If you have kids and are separated from your spouse or considering divorce, this post is for you. Generally, before resolving the finances of your divorce, such as alimony or division of marital assets, custody and parenting time arrangements will need to be made for your children. These arrangements are typically finalized in a written legal document obtained in the following 3 ways.
1. Mutual agreement
In New Jersey, the vast majority of divorcing parents enter into a written agreement with respect to custody and parenting time without going to court. And it’s generally much better for children when divorcing parents agree on these arrangements without involving the court. It’s also generally far less expensive.
Ideally, you and your spouse can agree directly on custody and parenting time for your kids. Generally, at a minimum, decisions typically include: (1) where your kids will physically reside more than 50% of the time; (2) how you will each share parenting time with the children (including holidays and vacations); and (3) how you will share major decisions for the children’s health, education, and general welfare. For more details, check out this post.
The lawyer representing you or your spouse can simply draft a custody and parenting time agreement that you both sign. The signed agreement can simply be attached and incorporated into your divorce agreement.
2. Custody and parenting time mediation
Generally, one spouse initiates a divorce action by filing a Complaint for Divorce with the court and the other spouse files an “Answer.” Thereafter, the court will typically schedule you and your spouse to attend custody and parenting time mediation together with the court mediator. Both spouses meet with the court mediator at that time. The mediator helps you agree on significant matters relating to the custody and parenting time of your child.
These matters typically include how major decisions will be made regarding the child’s health, education, and general welfare; where the child will primarily reside; parenting time schedule, including holidays and vacations; and how any future custody and parenting time disagreements will be resolved.
If you and your spouse reach agreement in custody and parenting time mediation, the court mediator typically drafts a Memorandum of Understanding (“MOU”). An MOU is a written non-binding agreement.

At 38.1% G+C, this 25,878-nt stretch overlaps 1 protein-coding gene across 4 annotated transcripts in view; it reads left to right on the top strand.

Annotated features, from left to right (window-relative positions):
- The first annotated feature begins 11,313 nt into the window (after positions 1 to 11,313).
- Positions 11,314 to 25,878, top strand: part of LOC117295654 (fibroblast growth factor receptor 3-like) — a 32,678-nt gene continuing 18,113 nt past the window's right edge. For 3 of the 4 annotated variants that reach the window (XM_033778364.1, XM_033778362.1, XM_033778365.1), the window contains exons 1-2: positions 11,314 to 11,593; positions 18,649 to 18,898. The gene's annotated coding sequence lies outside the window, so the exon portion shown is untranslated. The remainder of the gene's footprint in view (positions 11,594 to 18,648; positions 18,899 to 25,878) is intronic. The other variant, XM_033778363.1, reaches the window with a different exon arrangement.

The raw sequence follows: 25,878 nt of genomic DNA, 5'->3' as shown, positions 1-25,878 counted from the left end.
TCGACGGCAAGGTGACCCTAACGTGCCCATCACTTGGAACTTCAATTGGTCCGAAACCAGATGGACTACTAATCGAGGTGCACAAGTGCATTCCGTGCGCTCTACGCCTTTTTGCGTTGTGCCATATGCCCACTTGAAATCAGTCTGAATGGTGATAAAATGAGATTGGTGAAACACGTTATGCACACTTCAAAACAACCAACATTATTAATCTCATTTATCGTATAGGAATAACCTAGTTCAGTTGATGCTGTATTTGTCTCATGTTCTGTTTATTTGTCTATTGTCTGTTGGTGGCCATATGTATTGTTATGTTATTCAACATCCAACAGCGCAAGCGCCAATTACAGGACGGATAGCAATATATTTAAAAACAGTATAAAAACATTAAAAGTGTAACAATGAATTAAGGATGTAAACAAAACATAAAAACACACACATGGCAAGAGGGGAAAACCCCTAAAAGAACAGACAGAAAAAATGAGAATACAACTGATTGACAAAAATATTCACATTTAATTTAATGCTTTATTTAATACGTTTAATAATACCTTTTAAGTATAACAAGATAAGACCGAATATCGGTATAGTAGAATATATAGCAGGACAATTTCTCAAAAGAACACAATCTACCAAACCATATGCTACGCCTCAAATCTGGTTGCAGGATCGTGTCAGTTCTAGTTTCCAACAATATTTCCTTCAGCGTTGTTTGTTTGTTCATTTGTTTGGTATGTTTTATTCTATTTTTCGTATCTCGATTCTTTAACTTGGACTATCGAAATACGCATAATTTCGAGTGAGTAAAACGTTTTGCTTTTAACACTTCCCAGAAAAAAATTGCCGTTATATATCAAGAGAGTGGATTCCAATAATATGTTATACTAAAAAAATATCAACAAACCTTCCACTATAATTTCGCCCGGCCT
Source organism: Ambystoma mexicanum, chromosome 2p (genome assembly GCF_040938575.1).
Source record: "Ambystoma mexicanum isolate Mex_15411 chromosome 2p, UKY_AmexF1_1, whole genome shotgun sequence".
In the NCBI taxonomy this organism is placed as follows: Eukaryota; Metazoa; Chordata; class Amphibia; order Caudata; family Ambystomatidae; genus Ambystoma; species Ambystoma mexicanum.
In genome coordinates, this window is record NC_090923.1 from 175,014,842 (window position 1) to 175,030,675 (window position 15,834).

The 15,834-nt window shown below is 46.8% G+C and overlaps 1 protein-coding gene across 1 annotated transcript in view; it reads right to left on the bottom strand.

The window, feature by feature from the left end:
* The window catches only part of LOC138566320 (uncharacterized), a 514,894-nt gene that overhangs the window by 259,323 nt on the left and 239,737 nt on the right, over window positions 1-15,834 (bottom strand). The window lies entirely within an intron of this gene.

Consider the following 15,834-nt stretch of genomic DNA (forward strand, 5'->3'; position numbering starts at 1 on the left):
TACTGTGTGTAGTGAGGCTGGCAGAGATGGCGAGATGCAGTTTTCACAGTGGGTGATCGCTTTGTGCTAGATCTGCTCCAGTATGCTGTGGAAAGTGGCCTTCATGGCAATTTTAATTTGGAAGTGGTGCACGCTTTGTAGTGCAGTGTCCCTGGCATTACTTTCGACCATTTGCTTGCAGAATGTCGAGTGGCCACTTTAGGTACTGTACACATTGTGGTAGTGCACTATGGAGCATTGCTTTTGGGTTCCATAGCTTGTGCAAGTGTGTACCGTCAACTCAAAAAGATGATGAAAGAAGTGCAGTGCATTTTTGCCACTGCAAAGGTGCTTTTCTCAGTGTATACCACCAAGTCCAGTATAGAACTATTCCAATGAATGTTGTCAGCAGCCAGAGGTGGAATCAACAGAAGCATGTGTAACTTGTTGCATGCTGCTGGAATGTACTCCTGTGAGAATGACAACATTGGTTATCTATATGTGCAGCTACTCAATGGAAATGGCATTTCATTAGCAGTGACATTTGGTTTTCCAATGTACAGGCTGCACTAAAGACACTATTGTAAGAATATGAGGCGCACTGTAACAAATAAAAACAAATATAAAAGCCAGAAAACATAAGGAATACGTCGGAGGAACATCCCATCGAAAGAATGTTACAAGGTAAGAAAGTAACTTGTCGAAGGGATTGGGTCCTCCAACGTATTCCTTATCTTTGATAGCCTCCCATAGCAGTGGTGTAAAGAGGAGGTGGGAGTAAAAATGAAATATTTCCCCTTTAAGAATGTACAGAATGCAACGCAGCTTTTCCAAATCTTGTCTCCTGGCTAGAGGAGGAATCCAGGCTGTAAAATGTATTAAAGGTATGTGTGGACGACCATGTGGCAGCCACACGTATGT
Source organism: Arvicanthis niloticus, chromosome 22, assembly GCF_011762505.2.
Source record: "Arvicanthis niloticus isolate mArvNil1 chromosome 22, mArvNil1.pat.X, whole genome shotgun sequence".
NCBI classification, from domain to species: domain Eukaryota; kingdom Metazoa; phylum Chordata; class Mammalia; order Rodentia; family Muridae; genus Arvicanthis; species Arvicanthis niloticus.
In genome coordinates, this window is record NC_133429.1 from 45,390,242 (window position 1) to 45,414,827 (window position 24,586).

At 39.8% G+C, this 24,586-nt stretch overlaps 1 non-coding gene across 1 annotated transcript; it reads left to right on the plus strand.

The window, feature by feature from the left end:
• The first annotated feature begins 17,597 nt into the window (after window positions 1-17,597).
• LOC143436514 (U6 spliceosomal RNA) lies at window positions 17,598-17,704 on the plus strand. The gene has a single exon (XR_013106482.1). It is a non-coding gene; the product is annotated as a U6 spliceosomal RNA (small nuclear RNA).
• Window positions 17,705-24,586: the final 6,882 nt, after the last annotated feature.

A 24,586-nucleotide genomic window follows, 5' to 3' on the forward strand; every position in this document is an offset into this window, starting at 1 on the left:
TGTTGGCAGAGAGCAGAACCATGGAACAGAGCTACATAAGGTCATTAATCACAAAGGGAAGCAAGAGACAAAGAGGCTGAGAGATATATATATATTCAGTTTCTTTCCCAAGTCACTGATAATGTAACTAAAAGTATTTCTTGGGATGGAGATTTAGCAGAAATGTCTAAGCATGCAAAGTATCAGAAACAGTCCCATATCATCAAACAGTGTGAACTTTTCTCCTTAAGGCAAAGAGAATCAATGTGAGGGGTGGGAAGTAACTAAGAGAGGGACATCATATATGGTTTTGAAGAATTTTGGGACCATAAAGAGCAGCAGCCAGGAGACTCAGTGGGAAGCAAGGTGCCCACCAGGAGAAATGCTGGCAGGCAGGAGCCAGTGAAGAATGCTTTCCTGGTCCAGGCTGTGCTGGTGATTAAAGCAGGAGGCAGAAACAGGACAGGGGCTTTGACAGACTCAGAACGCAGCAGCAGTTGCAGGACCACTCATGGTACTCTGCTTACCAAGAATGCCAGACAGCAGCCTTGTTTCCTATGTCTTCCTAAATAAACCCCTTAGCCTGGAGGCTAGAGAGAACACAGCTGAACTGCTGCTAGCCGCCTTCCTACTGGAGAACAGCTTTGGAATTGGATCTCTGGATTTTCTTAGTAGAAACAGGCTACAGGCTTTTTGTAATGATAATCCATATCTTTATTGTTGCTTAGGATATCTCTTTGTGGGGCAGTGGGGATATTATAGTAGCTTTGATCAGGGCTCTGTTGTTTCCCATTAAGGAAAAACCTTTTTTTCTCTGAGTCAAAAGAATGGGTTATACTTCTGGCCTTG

The mediator typically sends the MOU to each lawyer to review. If there are no changes, MOU is typically forwarded to the assigned judge to enter it as a court order.
Sometimes, however, your lawyer might advise additional provisions in the MOU before making it binding. These might include, for instance, parent authorizations for any illnesses or accidents, surgery, hospitalization, or summer camp; parents’ presence at school and other events and activities; parenting time during school breaks; or how to address when significant others enter the picture.
When you and your spouse agree on any such revisions, either lawyer might draft a legal document called a “Consent Order.” This is typically signed by both spouses and lawyers and sent to the court and entered as a binding court order.
3. Custody and parenting time decided by the court
If you and your spouse are unable to reach a custody and parenting time agreement in mediation or with the help of attorneys, the court will generally designate a forensic psychologist to undertake an extensive child custody evaluation. This process is generally far more time consuming and costly. Perhaps most importantly, children are much more likely to experience adverse emotional difficulties.
The child custody evaluation generally involves psychological testing of each parent, multiple interviews with each parent separately and with the child and any additional relevant interviews or documentation.
The child custody evaluator will typically generate a report to the judge hearing the case. This report will include all of their findings and recommendations regarding how custody should be awarded.
In the event of a custody trial, the Court will determine a custodial arrangement based on “the best interests of the child.” In determining the custodial arrangement in the child’s best interests, the Court must consider a variety of factors enumerated by New Jersey law, which you can find here.
Out-of-court custody and parenting time agreements are generally the far better option than deferring to the Court. In general, not only are the financial and emotional costs significantly reduced, as parents, you and your spouse are best suited to determine the best custody and parenting time arrangements for your kids.
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